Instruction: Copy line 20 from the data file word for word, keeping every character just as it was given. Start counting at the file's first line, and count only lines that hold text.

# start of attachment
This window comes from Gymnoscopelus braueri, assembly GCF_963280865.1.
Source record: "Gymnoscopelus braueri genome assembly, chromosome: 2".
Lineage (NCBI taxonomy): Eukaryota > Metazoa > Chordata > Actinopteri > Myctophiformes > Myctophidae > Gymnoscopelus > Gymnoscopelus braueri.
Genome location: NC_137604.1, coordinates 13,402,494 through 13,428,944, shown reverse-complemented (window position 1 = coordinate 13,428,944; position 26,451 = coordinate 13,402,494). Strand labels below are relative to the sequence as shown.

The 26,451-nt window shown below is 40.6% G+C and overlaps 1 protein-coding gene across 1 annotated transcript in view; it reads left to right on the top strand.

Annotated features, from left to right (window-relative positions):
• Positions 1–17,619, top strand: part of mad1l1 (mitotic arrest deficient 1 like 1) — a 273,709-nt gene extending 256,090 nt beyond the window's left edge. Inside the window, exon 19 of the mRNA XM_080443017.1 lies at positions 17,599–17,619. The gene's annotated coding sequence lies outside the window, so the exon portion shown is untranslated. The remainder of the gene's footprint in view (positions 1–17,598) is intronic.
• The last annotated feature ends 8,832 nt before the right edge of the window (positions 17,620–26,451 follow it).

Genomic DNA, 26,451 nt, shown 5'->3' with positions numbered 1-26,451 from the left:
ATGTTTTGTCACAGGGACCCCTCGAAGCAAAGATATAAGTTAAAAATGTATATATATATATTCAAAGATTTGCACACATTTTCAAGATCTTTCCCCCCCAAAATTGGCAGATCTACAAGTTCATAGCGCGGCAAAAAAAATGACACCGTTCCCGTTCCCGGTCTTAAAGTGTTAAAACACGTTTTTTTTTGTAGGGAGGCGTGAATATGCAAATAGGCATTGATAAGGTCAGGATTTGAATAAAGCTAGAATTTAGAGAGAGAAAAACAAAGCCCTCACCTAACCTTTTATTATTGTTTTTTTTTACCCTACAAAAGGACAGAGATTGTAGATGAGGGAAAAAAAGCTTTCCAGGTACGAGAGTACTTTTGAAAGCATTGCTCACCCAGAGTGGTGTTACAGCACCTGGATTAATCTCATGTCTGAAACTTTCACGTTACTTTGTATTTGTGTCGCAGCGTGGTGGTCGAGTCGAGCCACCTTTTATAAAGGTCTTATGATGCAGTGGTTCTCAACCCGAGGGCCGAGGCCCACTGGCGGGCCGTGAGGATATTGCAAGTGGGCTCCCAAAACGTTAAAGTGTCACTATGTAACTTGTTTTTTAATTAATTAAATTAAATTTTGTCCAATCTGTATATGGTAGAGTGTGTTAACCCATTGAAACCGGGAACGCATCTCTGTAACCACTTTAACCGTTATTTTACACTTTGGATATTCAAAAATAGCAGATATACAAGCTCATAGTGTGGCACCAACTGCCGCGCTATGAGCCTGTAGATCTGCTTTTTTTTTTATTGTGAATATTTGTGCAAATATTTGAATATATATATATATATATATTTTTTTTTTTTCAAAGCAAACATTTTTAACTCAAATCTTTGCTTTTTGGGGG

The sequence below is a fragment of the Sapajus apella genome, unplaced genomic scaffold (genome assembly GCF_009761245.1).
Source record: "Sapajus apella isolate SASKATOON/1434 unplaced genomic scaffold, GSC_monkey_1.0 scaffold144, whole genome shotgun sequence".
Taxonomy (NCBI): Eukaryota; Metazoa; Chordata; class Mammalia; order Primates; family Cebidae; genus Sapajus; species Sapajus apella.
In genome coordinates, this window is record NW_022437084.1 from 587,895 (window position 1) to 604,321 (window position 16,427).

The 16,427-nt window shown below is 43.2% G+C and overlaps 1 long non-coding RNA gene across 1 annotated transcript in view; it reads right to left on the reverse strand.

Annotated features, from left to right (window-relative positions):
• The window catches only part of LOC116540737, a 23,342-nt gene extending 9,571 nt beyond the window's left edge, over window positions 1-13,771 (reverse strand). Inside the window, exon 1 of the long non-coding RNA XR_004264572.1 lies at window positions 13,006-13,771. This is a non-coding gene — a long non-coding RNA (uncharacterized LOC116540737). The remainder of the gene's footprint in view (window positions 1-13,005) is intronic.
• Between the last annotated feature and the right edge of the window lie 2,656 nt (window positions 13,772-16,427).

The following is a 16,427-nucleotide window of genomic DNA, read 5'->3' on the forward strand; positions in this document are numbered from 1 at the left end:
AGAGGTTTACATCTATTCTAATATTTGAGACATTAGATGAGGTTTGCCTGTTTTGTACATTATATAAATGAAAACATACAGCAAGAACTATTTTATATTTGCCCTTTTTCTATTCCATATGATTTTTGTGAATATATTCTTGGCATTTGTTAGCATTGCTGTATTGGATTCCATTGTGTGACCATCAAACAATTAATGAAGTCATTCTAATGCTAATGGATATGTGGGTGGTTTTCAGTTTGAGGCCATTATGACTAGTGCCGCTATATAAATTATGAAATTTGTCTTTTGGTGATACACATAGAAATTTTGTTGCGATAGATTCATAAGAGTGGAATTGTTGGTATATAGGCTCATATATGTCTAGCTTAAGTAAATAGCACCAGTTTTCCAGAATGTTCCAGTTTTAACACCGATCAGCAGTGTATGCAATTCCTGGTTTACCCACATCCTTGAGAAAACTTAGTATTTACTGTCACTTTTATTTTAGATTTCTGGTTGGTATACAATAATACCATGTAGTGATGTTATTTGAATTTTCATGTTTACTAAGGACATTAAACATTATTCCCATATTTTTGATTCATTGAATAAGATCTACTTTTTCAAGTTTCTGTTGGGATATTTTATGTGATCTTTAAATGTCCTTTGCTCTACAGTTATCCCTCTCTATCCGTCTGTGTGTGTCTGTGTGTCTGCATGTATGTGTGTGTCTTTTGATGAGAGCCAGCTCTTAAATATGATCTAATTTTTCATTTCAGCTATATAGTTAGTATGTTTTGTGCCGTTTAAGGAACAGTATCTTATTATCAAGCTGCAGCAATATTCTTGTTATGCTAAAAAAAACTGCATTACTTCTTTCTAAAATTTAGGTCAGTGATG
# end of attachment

AGAGGTTTACATCTATTCTAATATTTGAGACATTAGATGAGGTTTGCCTGTTTTGTACATTATATAAATGAAAACATACAGCAAGAACTATTTTATATTTGCCCTTTTTCTATTCCATATGATTTTTGTGAATATATTCTTGGCATTTGTTAGCATTGCTGTATTGGATTCCATTGTGTGACCATCAAACAATTAATGAAGTCATTCTAATGCTAATGGATATGTGGGTGGTTTTCAGTTTGAGGCCATTATGACTAGTGCCGCTATATAAATTATGAAATTTGTCTTTTGGTGATACACATAGAAATTTTGTTGCGATAGATTCATAAGAGTGGAATTGTTGGTATATAGGCTCATATATGTCTAGCTTAAGTAAATAGCACCAGTTTTCCAGAATGTTCCAGTTTTAACACCGATCAGCAGTGTATGCAATTCCTGGTTTACCCACATCCTTGAGAAAACTTAGTATTTACTGTCACTTTTATTTTAGATTTCTGGTTGGTATACAATAATACCATGTAGTGATGTTATTTGAATTTTCATGTTTACTAAGGACATTAAACATTATTCCCATATTTTTGATTCATTGAATAAGATCTACTTTTTCAAGTTTCTGTTGGGATATTTTATGTGATCTTTAAATGTCCTTTGCTCTACAGTTATCCCTCTCTATCCGTCTGTGTGTGTCTGTGTGTCTGCATGTATGTGTGTGTCTTTTGATGAGAGCCAGCTCTTAAATATGATCTAATTTTTCATTTCAGCTATATAGTTAGTATGTTTTGTGCCGTTTAAGGAACAGTATCTTATTATCAAGCTGCAGCAATATTCTTGTTATGCTAAAAAAAACTGCATTACTTCTTTCTAAAATTTAGGTCAGTGATG